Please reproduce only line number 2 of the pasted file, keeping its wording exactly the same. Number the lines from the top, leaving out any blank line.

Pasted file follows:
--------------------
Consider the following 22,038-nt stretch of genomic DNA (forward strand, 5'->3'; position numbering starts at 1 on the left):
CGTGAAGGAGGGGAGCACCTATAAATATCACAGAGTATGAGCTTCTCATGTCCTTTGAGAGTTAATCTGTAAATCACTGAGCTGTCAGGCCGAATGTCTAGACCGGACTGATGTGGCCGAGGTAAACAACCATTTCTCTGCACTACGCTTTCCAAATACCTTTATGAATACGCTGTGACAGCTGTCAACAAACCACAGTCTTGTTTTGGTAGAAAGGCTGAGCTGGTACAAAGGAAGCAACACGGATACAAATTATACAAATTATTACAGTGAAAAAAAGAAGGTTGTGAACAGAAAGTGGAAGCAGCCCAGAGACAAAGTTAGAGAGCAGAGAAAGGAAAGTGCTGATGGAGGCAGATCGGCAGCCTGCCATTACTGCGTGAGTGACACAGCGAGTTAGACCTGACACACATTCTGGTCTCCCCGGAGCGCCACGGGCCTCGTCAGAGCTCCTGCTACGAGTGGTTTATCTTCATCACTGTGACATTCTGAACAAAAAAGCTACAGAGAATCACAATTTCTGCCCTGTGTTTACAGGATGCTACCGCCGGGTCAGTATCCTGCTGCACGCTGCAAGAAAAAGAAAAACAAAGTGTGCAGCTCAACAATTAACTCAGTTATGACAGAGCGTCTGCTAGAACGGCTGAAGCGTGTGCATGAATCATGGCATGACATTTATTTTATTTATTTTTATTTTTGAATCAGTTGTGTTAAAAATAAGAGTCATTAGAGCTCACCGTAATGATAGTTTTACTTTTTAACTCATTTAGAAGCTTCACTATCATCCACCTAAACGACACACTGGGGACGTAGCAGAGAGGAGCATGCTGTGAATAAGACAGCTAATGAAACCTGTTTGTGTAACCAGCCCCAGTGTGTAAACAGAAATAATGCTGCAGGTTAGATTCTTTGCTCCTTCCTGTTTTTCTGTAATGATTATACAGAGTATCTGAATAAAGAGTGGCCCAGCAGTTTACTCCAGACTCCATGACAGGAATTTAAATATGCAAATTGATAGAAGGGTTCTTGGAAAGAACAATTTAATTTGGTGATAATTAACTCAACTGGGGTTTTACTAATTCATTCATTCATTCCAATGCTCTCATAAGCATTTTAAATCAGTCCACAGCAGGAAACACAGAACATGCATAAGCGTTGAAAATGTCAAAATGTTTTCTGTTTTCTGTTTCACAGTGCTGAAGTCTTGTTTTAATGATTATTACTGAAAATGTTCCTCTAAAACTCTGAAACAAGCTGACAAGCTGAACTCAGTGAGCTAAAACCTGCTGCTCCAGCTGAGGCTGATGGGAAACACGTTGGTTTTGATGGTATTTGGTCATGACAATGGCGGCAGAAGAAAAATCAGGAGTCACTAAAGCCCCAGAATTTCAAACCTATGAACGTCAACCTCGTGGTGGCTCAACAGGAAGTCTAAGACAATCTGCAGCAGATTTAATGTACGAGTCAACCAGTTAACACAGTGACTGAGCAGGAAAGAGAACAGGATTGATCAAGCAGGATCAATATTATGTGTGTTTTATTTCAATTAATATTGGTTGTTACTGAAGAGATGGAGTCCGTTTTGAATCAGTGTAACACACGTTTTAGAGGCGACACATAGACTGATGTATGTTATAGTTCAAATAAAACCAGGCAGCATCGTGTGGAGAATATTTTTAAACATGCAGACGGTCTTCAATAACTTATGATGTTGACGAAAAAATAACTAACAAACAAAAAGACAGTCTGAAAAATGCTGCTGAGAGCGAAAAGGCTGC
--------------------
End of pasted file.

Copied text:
CGTGAAGGAGGGGAGCACCTATAAATATCACAGAGTATGAGCTTCTCATGTCCTTTGAGAGTTAATCTGTAAATCACTGAGCTGTCAGGCCGAATGTCTAGACCGGACTGATGTGGCCGAGGTAAACAACCATTTCTCTGCACTACGCTTTCCAAATACCTTTATGAATACGCTGTGACAGCTGTCAACAAACCACAGTCTTGTTTTGGTAGAAAGGCTGAGCTGGTACAAAGGAAGCAACACGGATACAAATTATACAAATTATTACAGTGAAAAAAAGAAGGTTGTGAACAGAAAGTGGAAGCAGCCCAGAGACAAAGTTAGAGAGCAGAGAAAGGAAAGTGCTGATGGAGGCAGATCGGCAGCCTGCCATTACTGCGTGAGTGACACAGCGAGTTAGACCTGACACACATTCTGGTCTCCCCGGAGCGCCACGGGCCTCGTCAGAGCTCCTGCTACGAGTGGTTTATCTTCATCACTGTGACATTCTGAACAAAAAAGCTACAGAGAATCACAATTTCTGCCCTGTGTTTACAGGATGCTACCGCCGGGTCAGTATCCTGCTGCACGCTGCAAGAAAAAGAAAAACAAAGTGTGCAGCTCAACAATTAACTCAGTTATGACAGAGCGTCTGCTAGAACGGCTGAAGCGTGTGCATGAATCATGGCATGACATTTATTTTATTTATTTTTATTTTTGAATCAGTTGTGTTAAAAATAAGAGTCATTAGAGCTCACCGTAATGATAGTTTTACTTTTTAACTCATTTAGAAGCTTCACTATCATCCACCTAAACGACACACTGGGGACGTAGCAGAGAGGAGCATGCTGTGAATAAGACAGCTAATGAAACCTGTTTGTGTAACCAGCCCCAGTGTGTAAACAGAAATAATGCTGCAGGTTAGATTCTTTGCTCCTTCCTGTTTTTCTGTAATGATTATACAGAGTATCTGAATAAAGAGTGGCCCAGCAGTTTACTCCAGACTCCATGACAGGAATTTAAATATGCAAATTGATAGAAGGGTTCTTGGAAAGAACAATTTAATTTGGTGATAATTAACTCAACTGGGGTTTTACTAATTCATTCATTCATTCCAATGCTCTCATAAGCATTTTAAATCAGTCCACAGCAGGAAACACAGAACATGCATAAGCGTTGAAAATGTCAAAATGTTTTCTGTTTTCTGTTTCACAGTGCTGAAGTCTTGTTTTAATGATTATTACTGAAAATGTTCCTCTAAAACTCTGAAACAAGCTGACAAGCTGAACTCAGTGAGCTAAAACCTGCTGCTCCAGCTGAGGCTGATGGGAAACACGTTGGTTTTGATGGTATTTGGTCATGACAATGGCGGCAGAAGAAAAATCAGGAGTCACTAAAGCCCCAGAATTTCAAACCTATGAACGTCAACCTCGTGGTGGCTCAACAGGAAGTCTAAGACAATCTGCAGCAGATTTAATGTACGAGTCAACCAGTTAACACAGTGACTGAGCAGGAAAGAGAACAGGATTGATCAAGCAGGATCAATATTATGTGTGTTTTATTTCAATTAATATTGGTTGTTACTGAAGAGATGGAGTCCGTTTTGAATCAGTGTAACACACGTTTTAGAGGCGACACATAGACTGATGTATGTTATAGTTCAAATAAAACCAGGCAGCATCGTGTGGAGAATATTTTTAAACATGCAGACGGTCTTCAATAACTTATGATGTTGACGAAAAAATAACTAACAAACAAAAAGACAGTCTGAAAAATGCTGCTGAGAGCGAAAAGGCTGC